Pittsburgh might increase mandatory retirement age to keep experienced officers
Pittsburgh intends to raise the mandatory retirement age for police officers to 70, up from 65, so it can retain experienced cops who choose to remain on the job.
City Council will introduce legislation on Tuesday that would change the City Code requirement for police officers to retire at age 65, according to Dan Gilman, Mayor Bill Peduto's chief of staff.
“What's happening now we have some of our best officers who are in great shape... who are being forced out,” Gilman said Friday. “They're simply going to other departments and being great leaders while collecting retirement benefits from the city of Pittsburgh. This legislation in no way forces anyone to stay. It gives the extra five years for those officers who are still in great health and great shape who want to continue on the job.”
Officers with 20 years of service or more are eligible to retire at age 50 with a full pension.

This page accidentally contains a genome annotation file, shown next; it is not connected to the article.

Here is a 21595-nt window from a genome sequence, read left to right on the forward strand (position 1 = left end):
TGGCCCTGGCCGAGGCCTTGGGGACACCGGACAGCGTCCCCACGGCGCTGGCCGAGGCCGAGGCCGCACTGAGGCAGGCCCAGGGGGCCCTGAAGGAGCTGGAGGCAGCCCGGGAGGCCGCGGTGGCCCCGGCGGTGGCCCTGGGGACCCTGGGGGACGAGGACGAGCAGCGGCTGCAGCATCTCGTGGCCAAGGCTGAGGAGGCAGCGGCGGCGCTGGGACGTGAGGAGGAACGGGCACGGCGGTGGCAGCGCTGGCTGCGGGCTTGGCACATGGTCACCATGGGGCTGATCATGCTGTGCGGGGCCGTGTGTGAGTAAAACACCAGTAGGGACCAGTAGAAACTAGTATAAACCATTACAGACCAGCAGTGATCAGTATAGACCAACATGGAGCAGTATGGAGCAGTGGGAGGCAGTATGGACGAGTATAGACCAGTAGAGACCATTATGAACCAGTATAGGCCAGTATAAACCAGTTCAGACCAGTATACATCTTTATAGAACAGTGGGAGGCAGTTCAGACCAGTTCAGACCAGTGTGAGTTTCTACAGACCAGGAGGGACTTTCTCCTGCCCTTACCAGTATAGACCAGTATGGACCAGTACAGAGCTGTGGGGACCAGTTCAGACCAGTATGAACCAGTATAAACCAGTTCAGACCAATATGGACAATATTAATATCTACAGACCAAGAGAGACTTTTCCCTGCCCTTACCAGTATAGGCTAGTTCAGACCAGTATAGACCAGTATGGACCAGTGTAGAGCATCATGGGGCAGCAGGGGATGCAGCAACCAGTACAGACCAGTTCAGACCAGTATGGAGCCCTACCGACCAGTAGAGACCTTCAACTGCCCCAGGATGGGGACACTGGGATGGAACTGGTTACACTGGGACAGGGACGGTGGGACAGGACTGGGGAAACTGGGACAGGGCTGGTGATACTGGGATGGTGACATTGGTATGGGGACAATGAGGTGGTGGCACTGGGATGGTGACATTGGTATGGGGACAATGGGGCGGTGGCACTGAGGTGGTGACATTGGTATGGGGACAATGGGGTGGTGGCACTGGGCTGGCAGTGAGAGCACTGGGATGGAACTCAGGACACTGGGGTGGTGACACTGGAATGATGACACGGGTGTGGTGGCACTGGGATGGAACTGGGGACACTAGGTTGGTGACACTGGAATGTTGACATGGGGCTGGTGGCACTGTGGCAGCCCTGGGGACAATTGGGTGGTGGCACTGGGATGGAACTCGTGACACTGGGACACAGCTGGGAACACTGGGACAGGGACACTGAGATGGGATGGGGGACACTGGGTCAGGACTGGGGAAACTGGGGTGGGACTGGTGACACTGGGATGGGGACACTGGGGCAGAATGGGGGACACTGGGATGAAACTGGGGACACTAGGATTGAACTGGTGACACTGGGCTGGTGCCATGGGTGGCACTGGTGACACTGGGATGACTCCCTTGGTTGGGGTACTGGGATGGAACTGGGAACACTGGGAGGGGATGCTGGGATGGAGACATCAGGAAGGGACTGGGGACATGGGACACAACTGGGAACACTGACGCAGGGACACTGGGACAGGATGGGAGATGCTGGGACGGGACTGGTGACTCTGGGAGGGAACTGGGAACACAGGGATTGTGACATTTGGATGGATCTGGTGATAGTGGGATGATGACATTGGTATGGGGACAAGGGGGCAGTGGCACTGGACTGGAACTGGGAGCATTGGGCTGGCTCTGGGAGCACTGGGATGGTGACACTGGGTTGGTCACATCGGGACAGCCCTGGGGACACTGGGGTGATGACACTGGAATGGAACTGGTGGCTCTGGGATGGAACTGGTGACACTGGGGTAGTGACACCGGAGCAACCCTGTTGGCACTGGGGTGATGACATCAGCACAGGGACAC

Robert Swartzwelder, president of Fraternal Order of Police Fort Pitt Lodge No. 1, said the union had no immediate objection, but he would wait to hear more details before deciding whether to support the bill.
He said that mandatory retirement has forced officers who did not meet the minimum requirements to retire without a pension.
“I've had several members in that category,” he said, noting that the city received state aid to help cover their pensions. “I had one member who had 19 and three-quarter years on the job. They forced him off the job and did not give that member a pension.”
Neither Gilman nor Swartzwelder could immediately provide the number of officers who might benefit.
Gilman said the city needs experienced officers to mentor recruits.
“People who have had decades on the force, who still at this age want to be a police officer, want to serve the residents of the city of Pittsburgh and don't want to go anywhere, why would I want to kick them out the door?” he said “It makes no policy sense.”